Virtual Machines in Cloud Computing

Virtual Machines in Cloud Computing

In this article, I will discuss Virtual Machines in Cloud Computing. Please read our previous article discussing What is Cloud Computing. But before understanding Virtual Machines, let us first understand the state of IT before Virtual Machines came into existence.

Application Without Virtual Machines:

In today’s world, almost every industry and business, such as hotels, banks, airlines, tourism, shopping malls, online portals, and hardware, depends on applications to power and operate their operations. Thus, reliable, high-performing, and scalable applications are essential for any business to succeed in today’s competitive market. There are two important factors to consider when dealing with applications:

  • Designing and Developing the Business Application: Creating an application based on the needs of the business.
  • Hosting the Application: Host the application on a server to make it available for the business so it can be accessed by users.

Now, let’s discuss how we hosted the application before Virtual Machines and containers came into the picture. Once we understand this, we will discuss virtual machines and how they overcome problems.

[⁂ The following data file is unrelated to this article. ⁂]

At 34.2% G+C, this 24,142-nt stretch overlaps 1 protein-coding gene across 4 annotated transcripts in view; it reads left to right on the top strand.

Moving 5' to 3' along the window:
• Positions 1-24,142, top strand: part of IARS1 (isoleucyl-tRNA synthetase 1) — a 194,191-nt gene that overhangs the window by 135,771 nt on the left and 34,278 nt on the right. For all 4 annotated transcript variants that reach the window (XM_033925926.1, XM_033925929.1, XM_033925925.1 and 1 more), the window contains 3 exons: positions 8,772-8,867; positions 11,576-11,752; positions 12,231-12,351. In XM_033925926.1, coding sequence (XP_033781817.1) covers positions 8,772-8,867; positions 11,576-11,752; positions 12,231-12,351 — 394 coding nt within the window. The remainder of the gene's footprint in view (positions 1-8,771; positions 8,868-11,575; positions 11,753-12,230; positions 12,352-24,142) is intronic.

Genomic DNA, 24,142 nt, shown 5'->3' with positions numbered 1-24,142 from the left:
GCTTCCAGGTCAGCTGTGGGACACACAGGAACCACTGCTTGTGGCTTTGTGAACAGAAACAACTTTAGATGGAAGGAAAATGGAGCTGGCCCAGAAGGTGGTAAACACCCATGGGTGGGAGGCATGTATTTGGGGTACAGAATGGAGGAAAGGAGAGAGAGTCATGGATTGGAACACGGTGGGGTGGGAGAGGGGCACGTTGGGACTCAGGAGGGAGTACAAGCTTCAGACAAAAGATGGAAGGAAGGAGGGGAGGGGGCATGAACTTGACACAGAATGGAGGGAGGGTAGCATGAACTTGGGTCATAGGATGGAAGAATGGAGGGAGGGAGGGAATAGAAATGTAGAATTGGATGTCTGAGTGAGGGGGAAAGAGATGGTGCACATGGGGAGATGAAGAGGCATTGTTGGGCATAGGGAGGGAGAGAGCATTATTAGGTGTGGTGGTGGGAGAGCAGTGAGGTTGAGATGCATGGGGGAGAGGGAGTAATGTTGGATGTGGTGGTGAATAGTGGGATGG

Hosting Applications Before Virtual Machines

Before the introduction of Virtual Machines (VMs) and Containers, businesses had to procure physical servers to host their applications. This process involved several challenges:

Procuring Physical Servers:
  • Businesses needed to determine the size and speed of the server required, which was difficult to estimate accurately from the beginning.
  • To avoid underestimating needs, businesses often purchase high-end servers, resulting in high initial costs.
Ongoing Costs:
  • In addition to the initial cost of the physical server, there were recurring monthly expenses, such as energy costs for power and cooling and hiring staff to maintain the servers.
  • Operating system licenses for the servers were also added to the expenses.
  • Typically, only a small fraction (about 5% to 10%) of the server’s capacity was used, leading to significant waste of company resources.
How Do We Host the Application?

To get started, we need a physical server.

  • A physical server was procured.
  • An operating system (OS) such as Windows or Linux was installed on the server.